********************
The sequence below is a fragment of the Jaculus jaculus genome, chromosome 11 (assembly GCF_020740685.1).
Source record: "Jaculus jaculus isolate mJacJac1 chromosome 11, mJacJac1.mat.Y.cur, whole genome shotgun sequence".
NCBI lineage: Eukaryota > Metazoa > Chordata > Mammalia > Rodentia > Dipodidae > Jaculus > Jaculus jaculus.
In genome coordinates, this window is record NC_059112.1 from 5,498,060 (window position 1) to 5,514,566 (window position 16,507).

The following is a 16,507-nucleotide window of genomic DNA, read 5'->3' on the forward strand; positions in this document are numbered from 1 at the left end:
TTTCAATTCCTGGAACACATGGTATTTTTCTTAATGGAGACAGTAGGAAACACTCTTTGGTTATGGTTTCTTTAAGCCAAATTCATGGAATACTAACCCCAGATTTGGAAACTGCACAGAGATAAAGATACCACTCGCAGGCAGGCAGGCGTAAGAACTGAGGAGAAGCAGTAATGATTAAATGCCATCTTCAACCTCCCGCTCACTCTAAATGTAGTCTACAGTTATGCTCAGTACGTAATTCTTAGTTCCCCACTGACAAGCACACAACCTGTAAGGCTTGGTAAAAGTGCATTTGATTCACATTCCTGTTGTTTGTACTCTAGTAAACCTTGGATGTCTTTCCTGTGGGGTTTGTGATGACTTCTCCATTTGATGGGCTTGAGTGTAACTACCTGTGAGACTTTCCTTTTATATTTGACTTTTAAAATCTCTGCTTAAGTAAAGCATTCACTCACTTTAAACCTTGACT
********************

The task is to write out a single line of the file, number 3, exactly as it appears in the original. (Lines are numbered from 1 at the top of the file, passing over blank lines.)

NCBI lineage: Eukaryota > Metazoa > Chordata > Mammalia > Rodentia > Dipodidae > Jaculus > Jaculus jaculus.